As a quick example to bring this home, take Steven, a guy working in the tech sector who wanted to go to Stanford. He knew that he was one of many folks in the Bay Area working in (and passionate about) tech who wanted to go to Stanford. As such, Steven and I iterated on his story over the course of several weeks as he researched the different emerging trends in tech that he was interested in and the types of roles that could potentially be available to him post-MBA. Ultimately his story went something like this, “Over my three years working for a growing technology company, I have become passionate about the augmented reality sector and its potential impact on education. As such, I plan to leverage the strategy and management skills I gain at Stanford paired with the tech experience and finance skills I’ve gained through my work to-date in order to lead a high growth augmented reality platform that has the power to transform how people learn and interact with teachers and classmates.”
You’ll note that Steven’s story is not super catchy — in fact he never wrote those two sentences anywhere in his application. However, nailing down this story was essential for him in terms of ensuring that his messaging was consistent and clear throughout his app. These two sentences explained that he has experience in the tech sector, specifically finance, he is passionate about AR’s potential for enhancing learning/education, and he needs strategy and management skills (things that you clearly get from an MBA). For each aspect of his story, Steven built-out in detail the “what” and the “why” behind them in his application. And ultimately, you guessed it, he’s on his way to Stanford this year. In case you’re wondering, Steven’s GMAT score was actually below Stanford’s average and his work experience and GPA were all fairly standard. His is a case where his story may have actually been the deciding factor because the admissions directors could clearly see what motivated and inspired him as well as what he would bring to the class.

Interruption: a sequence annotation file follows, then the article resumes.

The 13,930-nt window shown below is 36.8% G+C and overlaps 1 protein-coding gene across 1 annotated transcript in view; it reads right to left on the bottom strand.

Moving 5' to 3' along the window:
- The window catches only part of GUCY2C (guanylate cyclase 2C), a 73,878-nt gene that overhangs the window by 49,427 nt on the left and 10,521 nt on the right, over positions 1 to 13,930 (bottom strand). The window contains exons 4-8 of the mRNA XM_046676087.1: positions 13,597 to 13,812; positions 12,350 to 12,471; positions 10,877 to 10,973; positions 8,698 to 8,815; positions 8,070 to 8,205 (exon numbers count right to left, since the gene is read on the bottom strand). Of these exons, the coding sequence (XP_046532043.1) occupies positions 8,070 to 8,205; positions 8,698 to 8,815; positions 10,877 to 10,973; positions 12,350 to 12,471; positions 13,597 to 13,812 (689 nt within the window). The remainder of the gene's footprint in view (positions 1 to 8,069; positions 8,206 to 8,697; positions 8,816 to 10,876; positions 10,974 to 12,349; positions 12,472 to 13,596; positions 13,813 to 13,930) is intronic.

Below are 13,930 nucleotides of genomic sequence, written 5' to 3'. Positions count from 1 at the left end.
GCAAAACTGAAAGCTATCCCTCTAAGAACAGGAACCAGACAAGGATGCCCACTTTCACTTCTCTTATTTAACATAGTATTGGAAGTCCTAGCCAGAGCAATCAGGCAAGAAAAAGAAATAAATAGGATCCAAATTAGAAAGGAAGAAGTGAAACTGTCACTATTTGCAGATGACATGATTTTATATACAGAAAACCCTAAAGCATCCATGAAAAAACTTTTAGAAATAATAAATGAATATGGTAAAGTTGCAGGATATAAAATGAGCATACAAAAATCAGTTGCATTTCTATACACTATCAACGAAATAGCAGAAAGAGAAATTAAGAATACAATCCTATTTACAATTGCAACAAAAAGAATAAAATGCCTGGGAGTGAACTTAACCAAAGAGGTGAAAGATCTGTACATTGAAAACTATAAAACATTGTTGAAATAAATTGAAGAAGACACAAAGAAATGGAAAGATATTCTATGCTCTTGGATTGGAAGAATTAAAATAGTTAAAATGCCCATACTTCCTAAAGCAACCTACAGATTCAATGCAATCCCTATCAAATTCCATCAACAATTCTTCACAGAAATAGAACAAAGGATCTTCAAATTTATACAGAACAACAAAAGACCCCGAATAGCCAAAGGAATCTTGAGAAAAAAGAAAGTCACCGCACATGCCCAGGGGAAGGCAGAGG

Meredith is the co-founder of Vantage Point MBA Admissions Consulting, a boutique, full-service MBA admissions consulting firm that advises applicants to the top MBA programs in the world. With Vantage Point, Meredith and her co-founder, Melody, have developed a unique 360° approach to the application process, delivering the perspectives that matter from not only experienced consultants and former admissions directors from top 10 MBA programs but also current MBA students and post-MBA professionals at some of the top companies in the world.